Mortgage rates this week rose slightly, reversing course from the previous week’s decline that has since spurred mortgage activity. The average for the benchmark 30-year fixed-rate mortgage rate jumped 4 basis points, or 0.04 percent, from the previous week in Bankrate’s weekly survey of lenders. The rate, at 4.08 percent, was a turning point from a dip the prior week. Still, the current rate is relatively flat to the five-week average of 4.07 percent.
But wait, there’s still low rates
Mortgage rates overall have been bouncing around at lower levels than what many expected earlier this year, when rates hit their highest peaks. Lower rates in recent weeks helped spur more consumers to apply for a mortgage or refinancing.
Mortgage applications rose almost 5 percent last week compared to week earlier, according to the latest data from the Mortgage Bankers Association. The refinance index also jumped 9 percent during the same period as refinance applications accounted for the largest share of mortgage activity since September.
“Last week was the first time in almost two months that both indices were noticeably higher at the same time,” says Walt Schmidt, CFA and a senior vice president for mortgage strategies at FTN Financial, referring to the home purchase and refinance indices.
Schmidt predicts a “flatter outlook” for the yields of Treasury notes, which directly influences whether mortgage rates go up and down.
Incoming news impacting mortgages
There are other factors at play that could raise mortgage rates. The Federal Reserve is widely expected to raise its federal funds rate next week. The Fed bases much of its rate decisions on overall economic conditions, so it will be important to watch the employment figures when the latest jobs report is released Friday.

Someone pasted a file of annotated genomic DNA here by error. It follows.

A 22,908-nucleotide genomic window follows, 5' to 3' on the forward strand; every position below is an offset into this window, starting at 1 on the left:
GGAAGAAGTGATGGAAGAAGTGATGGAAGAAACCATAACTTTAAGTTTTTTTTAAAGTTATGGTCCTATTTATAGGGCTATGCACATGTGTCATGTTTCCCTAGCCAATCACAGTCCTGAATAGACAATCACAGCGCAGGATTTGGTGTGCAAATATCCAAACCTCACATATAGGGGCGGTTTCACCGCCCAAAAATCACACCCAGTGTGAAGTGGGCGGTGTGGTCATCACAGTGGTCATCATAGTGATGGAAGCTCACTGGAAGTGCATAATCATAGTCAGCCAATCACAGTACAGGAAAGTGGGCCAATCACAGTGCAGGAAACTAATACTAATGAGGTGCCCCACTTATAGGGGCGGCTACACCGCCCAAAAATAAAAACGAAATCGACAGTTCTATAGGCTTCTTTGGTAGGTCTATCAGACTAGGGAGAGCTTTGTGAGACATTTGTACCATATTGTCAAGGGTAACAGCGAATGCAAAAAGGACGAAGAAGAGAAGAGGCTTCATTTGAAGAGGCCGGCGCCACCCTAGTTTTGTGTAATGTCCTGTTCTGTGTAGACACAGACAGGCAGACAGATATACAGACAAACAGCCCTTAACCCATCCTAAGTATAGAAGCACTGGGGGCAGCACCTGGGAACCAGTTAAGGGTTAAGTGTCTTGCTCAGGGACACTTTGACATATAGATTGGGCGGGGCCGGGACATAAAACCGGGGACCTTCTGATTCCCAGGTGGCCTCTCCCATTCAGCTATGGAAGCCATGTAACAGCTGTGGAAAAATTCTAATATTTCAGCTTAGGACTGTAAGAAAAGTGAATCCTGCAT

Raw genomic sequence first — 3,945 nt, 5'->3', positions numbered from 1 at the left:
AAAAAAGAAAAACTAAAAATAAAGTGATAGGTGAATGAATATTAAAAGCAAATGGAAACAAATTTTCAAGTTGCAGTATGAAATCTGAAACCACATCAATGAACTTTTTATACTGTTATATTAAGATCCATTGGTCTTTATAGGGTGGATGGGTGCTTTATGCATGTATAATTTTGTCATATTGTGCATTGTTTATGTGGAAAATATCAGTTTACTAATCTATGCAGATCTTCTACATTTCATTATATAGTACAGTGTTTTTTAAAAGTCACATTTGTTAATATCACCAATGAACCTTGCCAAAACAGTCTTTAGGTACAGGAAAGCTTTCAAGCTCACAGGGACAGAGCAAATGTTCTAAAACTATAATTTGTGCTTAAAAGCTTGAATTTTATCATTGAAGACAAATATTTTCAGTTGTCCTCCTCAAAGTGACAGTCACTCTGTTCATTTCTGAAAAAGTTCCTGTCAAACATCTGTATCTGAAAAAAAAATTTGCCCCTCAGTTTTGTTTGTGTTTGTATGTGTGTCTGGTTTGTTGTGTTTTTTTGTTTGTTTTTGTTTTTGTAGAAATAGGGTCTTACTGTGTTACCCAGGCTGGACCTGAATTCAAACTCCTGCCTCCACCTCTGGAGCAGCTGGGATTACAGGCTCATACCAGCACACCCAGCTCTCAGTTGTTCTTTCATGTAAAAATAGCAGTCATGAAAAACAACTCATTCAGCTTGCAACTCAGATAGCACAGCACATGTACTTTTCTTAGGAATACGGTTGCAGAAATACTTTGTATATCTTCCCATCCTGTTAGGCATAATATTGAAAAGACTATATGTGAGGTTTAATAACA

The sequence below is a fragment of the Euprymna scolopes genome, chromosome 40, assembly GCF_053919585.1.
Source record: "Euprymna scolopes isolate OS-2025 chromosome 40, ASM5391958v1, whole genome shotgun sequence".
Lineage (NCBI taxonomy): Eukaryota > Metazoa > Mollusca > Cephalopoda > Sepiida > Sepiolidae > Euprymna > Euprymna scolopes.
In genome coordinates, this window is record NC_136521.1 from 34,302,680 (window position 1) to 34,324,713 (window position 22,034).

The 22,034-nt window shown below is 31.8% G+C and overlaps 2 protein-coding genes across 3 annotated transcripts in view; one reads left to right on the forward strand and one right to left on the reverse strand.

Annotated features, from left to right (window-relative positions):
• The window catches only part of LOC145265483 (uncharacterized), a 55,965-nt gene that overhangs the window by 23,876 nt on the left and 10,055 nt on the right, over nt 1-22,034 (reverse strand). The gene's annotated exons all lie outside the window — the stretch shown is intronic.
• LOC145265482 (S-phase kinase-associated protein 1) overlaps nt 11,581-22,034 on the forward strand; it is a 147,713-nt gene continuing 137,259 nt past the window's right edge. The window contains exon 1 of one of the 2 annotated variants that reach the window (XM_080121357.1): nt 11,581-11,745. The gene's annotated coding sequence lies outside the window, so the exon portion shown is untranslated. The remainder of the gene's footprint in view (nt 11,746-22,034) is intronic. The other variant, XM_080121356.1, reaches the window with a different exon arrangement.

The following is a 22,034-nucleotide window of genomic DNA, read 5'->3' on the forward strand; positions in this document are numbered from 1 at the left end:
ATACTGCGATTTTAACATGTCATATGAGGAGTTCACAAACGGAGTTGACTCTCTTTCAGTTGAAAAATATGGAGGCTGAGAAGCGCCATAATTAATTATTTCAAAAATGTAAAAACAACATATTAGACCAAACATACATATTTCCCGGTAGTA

Congress could also pass legislation in the coming months that will impact how you get a mortgage. The Senate banking panel passed a bill Tuesday that would ease some of the banking laws enacted after the financial crisis, including several mortgage requirements for smaller banks. This should help certain banks offer more mortgages.
“The mortgage-related provisions of this bill provide important relief to the housing market by addressing key regulations,” says David Stevens, president of the Mortgage Bankers Association, in a statement.
The bill is expected to pass Congress in early 2018, but the final version of that bill remains uncertain.
The benchmark 30-year fixed-rate mortgage rose this week to 4.08 percent from 4.04 percent, according to Bankrate’s weekly survey of large lenders. A year ago, it was 4.15 percent. Four weeks ago, the rate was 4.04 percent. The 30-year fixed-rate average for this week is 0.36 percentage points below the 52-week high of 4.44 percent, and is 0.13 percentage points greater than the 52-week low of 3.95 percent.
The 30-year fixed mortgages in this week’s survey had an average total of 0.29 discount and origination points.
Over the past 52 weeks, the 30-year fixed has averaged 4.15 percent. This week’s rate is 0.07 percentage points lower than the 52-week average.
- The 15-year fixed-rate mortgage rose to 3.45 percent from 3.43 percent.
- The 5/1 adjustable-rate mortgage rose to 3.69 percent from 3.66 percent.
- The 30-year fixed-rate jumbo mortgage rose to 4.15 percent from 4.13 percent.
At the current 30-year fixed rate, you’ll pay $482.04 each month for every $100,000 you borrow, up from $479.72 last week.
At the current 15-year fixed rate, you’ll pay $712.43 each month for every $100,000 you borrow, up from $711.45 last week.
At the current 5/1 ARM rate, you’ll pay $459.72 each month for every $100,000 you borrow, up from $458.02 last week.
Results of Bankrate.com’s weekly national survey of large lenders conducted December 6, 2017 and the effect on monthly payments for a $165,000 loan:
|Breakdown||30-year fixed||15-year fixed||5-year ARM|
|This week’s rate:||4.08%||3.45%||3.69%|
|Change from last week:||+0.04||+0.02||+0.03|
|Change from last week:||+$3.82||+$1.62||+$2.79|